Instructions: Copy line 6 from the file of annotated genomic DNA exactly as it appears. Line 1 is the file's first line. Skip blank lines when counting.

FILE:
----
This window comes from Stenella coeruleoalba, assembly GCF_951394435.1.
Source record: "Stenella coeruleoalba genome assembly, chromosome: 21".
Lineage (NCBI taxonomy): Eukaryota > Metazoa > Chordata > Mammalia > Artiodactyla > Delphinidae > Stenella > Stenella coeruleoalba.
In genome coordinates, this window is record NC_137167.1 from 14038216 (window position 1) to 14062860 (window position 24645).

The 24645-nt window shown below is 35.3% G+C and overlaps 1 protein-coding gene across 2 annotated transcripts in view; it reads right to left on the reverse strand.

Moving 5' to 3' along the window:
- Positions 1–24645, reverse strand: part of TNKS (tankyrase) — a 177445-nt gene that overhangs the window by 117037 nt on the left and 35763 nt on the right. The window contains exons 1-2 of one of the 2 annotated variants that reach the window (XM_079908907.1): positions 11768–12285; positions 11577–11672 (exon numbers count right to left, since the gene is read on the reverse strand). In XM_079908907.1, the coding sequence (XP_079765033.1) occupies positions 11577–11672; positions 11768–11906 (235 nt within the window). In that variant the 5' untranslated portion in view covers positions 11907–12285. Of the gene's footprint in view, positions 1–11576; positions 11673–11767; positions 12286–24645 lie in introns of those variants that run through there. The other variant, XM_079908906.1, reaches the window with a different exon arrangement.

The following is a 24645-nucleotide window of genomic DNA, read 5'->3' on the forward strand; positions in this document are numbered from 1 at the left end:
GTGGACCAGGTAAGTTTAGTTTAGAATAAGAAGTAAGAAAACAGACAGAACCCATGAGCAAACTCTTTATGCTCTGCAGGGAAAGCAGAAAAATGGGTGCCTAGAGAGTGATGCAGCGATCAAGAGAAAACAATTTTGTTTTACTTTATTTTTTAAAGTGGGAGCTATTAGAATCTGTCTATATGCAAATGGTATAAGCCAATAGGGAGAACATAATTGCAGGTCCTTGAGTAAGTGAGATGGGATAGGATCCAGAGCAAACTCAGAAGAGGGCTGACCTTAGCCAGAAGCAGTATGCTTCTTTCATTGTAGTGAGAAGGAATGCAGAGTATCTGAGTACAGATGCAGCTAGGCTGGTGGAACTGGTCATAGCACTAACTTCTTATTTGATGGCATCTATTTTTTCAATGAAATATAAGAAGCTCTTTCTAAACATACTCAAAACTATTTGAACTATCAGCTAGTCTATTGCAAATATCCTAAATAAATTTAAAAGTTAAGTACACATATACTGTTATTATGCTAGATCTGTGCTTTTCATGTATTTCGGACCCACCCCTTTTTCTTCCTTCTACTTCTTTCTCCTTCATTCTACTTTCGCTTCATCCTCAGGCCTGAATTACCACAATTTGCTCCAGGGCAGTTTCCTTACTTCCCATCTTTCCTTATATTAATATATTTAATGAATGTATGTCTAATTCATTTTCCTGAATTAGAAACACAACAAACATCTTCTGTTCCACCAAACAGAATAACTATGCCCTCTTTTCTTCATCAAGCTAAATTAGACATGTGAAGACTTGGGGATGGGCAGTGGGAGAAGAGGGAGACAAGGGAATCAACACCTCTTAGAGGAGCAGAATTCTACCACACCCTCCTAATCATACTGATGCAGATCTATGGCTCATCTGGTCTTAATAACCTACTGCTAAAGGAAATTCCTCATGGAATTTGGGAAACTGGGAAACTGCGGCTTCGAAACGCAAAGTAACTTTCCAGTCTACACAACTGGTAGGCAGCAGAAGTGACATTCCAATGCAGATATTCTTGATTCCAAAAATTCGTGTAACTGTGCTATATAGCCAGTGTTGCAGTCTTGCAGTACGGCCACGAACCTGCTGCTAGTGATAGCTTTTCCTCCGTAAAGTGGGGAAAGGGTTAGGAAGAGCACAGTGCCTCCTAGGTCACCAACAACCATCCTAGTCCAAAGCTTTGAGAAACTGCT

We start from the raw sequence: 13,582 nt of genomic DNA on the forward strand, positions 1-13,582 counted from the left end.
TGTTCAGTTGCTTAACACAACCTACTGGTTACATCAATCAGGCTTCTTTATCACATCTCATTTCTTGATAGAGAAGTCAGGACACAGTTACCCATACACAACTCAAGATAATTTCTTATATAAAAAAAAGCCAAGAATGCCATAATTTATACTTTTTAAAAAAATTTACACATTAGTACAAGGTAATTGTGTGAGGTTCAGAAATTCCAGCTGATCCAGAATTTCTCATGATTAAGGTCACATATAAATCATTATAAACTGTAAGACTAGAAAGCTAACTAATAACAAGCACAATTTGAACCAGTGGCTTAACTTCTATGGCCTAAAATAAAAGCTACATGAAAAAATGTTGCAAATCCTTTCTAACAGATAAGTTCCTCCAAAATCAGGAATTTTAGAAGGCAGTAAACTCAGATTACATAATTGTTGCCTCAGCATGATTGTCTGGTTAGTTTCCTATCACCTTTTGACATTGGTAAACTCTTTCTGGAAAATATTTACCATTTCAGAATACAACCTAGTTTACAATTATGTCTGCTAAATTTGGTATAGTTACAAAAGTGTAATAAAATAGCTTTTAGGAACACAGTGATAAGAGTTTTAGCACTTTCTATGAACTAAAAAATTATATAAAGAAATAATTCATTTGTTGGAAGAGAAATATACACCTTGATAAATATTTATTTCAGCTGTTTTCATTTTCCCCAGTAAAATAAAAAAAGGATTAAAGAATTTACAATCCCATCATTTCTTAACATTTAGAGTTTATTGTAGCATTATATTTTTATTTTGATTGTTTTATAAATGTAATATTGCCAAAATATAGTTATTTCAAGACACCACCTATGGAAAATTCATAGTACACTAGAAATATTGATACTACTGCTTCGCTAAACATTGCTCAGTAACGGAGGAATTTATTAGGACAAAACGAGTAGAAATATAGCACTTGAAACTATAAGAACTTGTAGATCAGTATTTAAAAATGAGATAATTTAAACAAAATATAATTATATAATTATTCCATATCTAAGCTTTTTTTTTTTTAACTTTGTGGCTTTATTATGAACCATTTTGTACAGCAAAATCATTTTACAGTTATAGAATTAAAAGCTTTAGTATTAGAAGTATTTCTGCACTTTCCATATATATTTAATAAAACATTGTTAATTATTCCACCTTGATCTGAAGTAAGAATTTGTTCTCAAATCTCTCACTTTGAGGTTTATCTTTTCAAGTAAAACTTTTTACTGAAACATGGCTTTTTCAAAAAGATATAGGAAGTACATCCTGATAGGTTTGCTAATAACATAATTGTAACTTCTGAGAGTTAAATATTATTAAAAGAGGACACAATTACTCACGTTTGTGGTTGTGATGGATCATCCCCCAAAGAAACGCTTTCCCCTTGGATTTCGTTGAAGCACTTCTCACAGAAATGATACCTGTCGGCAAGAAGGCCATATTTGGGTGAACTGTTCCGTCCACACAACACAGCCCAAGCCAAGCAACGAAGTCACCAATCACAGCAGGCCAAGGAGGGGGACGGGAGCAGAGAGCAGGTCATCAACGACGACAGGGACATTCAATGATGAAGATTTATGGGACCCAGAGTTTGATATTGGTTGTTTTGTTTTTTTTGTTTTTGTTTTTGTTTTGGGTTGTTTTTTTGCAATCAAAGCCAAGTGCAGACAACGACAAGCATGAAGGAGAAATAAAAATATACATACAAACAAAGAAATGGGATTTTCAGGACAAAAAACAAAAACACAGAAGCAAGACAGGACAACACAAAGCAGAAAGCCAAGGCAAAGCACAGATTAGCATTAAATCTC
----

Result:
Moving 5' to 3' along the window: